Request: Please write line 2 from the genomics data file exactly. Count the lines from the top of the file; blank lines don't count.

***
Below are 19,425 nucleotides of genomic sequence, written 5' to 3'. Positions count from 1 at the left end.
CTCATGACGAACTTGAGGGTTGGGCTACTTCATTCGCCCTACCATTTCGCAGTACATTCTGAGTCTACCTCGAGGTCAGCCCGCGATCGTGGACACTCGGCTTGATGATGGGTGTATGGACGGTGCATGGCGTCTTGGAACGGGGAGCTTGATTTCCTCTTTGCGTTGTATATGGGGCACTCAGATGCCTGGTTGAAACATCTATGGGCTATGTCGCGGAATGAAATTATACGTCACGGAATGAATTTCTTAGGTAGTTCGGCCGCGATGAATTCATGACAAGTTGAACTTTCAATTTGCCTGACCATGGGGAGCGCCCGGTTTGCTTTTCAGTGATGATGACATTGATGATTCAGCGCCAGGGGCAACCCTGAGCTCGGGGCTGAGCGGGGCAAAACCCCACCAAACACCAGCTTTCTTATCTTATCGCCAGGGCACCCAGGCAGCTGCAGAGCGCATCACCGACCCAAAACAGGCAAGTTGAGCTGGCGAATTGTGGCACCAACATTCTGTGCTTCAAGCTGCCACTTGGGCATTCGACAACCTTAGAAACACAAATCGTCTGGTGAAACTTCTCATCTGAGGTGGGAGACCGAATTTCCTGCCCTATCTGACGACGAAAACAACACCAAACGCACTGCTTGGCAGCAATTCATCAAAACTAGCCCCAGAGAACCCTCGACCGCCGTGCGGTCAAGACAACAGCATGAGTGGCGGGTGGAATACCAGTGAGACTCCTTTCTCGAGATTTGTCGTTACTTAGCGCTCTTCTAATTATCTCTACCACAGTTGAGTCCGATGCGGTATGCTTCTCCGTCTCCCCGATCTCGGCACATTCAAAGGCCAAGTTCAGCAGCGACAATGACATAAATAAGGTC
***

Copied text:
CTCATGACGAACTTGAGGGTTGGGCTACTTCATTCGCCCTACCATTTCGCAGTACATTCTGAGTCTACCTCGAGGTCAGCCCGCGATCGTGGACACTCGGCTTGATGATGGGTGTATGGACGGTGCATGGCGTCTTGGAACGGGGAGCTTGATTTCCTCTTTGCGTTGTATATGGGGCACTCAGATGCCTGGTTGAAACATCTATGGGCTATGTCGCGGAATGAAATTATACGTCACGGAATGAATTTCTTAGGTAGTTCGGCCGCGATGAATTCATGACAAGTTGAACTTTCAATTTGCCTGACCATGGGGAGCGCCCGGTTTGCTTTTCAGTGATGATGACATTGATGATTCAGCGCCAGGGGCAACCCTGAGCTCGGGGCTGAGCGGGGCAAAACCCCACCAAACACCAGCTTTCTTATCTTATCGCCAGGGCACCCAGGCAGCTGCAGAGCGCATCACCGACCCAAAACAGGCAAGTTGAGCTGGCGAATTGTGGCACCAACATTCTGTGCTTCAAGCTGCCACTTGGGCATTCGACAACCTTAGAAACACAAATCGTCTGGTGAAACTTCTCATCTGAGGTGGGAGACCGAATTTCCTGCCCTATCTGACGACGAAAACAACACCAAACGCACTGCTTGGCAGCAATTCATCAAAACTAGCCCCAGAGAACCCTCGACCGCCGTGCGGTCAAGACAACAGCATGAGTGGCGGGTGGAATACCAGTGAGACTCCTTTCTCGAGATTTGTCGTTACTTAGCGCTCTTCTAATTATCTCTACCACAGTTGAGTCCGATGCGGTATGCTTCTCCGTCTCCCCGATCTCGGCACATTCAAAGGCCAAGTTCAGCAGCGACAATGACATAAATAAGGTC